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DAVID CAMERON’S A&E CRISIS HITS EVERY PART OF THE REGION

a_e_(640x364).jpgAcross England, more than 30,000 patients each week now wait too long to be seen in local A&E departments – an increase of more than 50 per cent on the same period last year.

For the first time, Labour Party analysis of official NHS England data names the A&E departments where performance deteriorated most significantly in the last 12 months. Some hospitals have seen ten-fold increases in the number of patients waiting too long - a drop in standards hidden by headline national figures.

The NHS expects patients to be seen, treated, dismissed or admitted within four hours and the Government target is for this standard to be reached for 95 per cent of patients. Yet hospitals around the country fail to achieve that target for rapidly growing numbers of patients.

Similarly, for patients admitted to hospital after visiting A&E, twice as many now wait on trolleys for as long as 12 hours for a bed due to the shortage of available space on the wards.

The analysis covers all English regions and includes the following examples from our region:

  • At South Tyneside NHS Foundation Trust, the number of patients waiting over 4 hours in A&E to been seen has increased more than six-fold in a year - from just 23 patients during the second week of April 2014 to 150 during the same week in April 2015. The number of patients on a trolley between 4 and 12 hours waiting for a ward bed increased from one to 22 patients across the same period.
  • At The Newcastle Upon Tyne Hospitals NHS Foundation Trust, the number of patients waiting over 4 hours in A&E to been seen increased almost five-fold in a year - from 67 patients during the second week of April 2014 to 315 during the same week in April 2015. The number of patients on a trolley between 4 and 12 hours waiting for a ward bed increased from 17 to 75 patients across the same period.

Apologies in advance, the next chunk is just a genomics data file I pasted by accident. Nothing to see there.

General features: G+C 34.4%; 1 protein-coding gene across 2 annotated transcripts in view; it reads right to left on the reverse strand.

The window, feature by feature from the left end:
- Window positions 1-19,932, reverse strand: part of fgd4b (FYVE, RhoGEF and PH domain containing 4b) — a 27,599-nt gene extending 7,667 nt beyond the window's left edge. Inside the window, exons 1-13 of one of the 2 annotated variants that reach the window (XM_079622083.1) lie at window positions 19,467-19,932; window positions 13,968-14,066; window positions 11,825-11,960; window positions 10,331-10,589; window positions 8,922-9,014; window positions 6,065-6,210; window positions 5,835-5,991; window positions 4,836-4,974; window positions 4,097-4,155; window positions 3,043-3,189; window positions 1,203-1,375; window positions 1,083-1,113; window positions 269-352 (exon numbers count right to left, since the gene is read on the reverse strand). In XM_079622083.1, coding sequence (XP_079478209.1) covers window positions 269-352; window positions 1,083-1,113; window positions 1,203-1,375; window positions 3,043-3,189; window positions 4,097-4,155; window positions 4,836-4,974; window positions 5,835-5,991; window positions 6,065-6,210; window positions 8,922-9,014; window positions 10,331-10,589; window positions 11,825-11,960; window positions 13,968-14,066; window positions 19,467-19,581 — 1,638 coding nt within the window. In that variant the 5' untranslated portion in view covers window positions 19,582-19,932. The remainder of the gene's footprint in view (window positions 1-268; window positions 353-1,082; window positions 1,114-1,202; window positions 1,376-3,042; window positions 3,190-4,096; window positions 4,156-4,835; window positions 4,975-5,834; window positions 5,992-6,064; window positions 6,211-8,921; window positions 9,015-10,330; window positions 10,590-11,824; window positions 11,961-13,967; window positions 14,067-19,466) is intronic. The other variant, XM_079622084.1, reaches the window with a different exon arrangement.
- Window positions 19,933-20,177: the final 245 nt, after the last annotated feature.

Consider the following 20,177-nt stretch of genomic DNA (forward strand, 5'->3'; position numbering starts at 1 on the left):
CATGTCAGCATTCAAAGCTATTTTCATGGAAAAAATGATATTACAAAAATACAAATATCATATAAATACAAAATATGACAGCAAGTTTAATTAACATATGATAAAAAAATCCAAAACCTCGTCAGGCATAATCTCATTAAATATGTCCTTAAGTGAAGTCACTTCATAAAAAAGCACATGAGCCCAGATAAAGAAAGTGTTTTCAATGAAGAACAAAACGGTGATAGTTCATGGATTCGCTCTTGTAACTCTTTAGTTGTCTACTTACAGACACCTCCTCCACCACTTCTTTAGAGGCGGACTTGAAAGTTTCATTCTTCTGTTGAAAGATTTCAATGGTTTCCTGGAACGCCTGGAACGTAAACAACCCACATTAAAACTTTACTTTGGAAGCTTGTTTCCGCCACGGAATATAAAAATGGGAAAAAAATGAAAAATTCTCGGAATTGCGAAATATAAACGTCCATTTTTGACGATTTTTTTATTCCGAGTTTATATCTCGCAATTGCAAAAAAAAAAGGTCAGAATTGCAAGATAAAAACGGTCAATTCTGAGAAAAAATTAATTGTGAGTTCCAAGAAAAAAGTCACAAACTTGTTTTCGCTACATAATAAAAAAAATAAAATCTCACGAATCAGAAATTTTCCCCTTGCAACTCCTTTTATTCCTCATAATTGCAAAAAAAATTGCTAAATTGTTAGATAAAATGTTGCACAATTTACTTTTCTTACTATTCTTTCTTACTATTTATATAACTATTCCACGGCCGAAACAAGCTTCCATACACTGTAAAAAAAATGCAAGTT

• At Gateshead Health NHS Foundation Trust, the number of patients waiting over 4 hours in A&E to been seen almost trebled in a year - from 71 patients during the second week of April 2014 to 199 during the same week in April 2015.
  • At South Tees Hospitals NHS Foundation Trust, the number of patients waiting over 4 hours in A&E to been seen more than trebled in a year - from 140 patients during the second week of April 2014 to 363 during the same week in April 2015. The number of patients on a trolley between 4 and 12 hours waiting for a ward bed doubled from 15 to 33 patients across the same period.
  • At County Durham And Darlington NHS Foundation Trust, the number of patients waiting over 4 hours in A&E to been seen more than doubled in a year - from 259 patients during the second week of April 2014 to 584 during the same week in April 2015. The number of patients on a trolley between 4 and 12 hours waiting for a ward bed increased from 75 to 159 patients across the same period.
  • At City Hospitals Sunderland NHS Foundation Trust, the number of patients waiting over 4 hours in A&E to been seen increased by 30 per cent in a year - from 161 patients during the second week of April 2014 to 210 during the same week in April 2015. The number of patients on a trolley between 4 and 12 hours waiting for a ward bed increased from zero to 24 patients across the same period.
  • At North Cumbria University Hospitals NHS Trust, the number of patients waiting over 4 hours in A&E to been seen more than trebled in a year - from 66 patients during the second week of April 2014 to 219 during the same week in April 2015. The number of patients on a trolley between 4 and 12 hours waiting for a ward bed increased from nine to 59 patients across the same period.

To tackle the Tory NHS crisis, Ed Miliband this week set out an NHS Rescue Plan for Labour’s first 100 days in office. It includes putting significant resources from a mansion tax into the NHS this year; an emergency recruitment round for nurses to get 1,000 more into training this year; and kick starting early planning to avoid another winter crisis in hospitals with GPs stationed in all A&E departments and more clinically-trained staff on the NHS 111 advice line.


Labour’s Shadow Health Secretary Andy Burnham said:

“These figures reveal a worrying slump in A&E performance in the last 12 months and lay bare the scale of the crisis the NHS is facing. Under David Cameron, A&Es across England are operating at their very limits and too many have clearly gone beyond them.

“He caused this A&E crisis by making it harder to get a GP appointment, cutting care budgets to the bone and wasting £3 billion on a damaging reorganisation. If he gets back in, extreme Tory spending cuts mean they can’t protect the NHS and the crisis in A&E will get even worse.

“Labour is the only Party facing up to it, with a fully-funded Rescue Plan. We will ease pressure on over-stretched A&Es by recruiting 20,000 more nurses and giving people a guaranteed GP appointment within 48 hours.”

NHS

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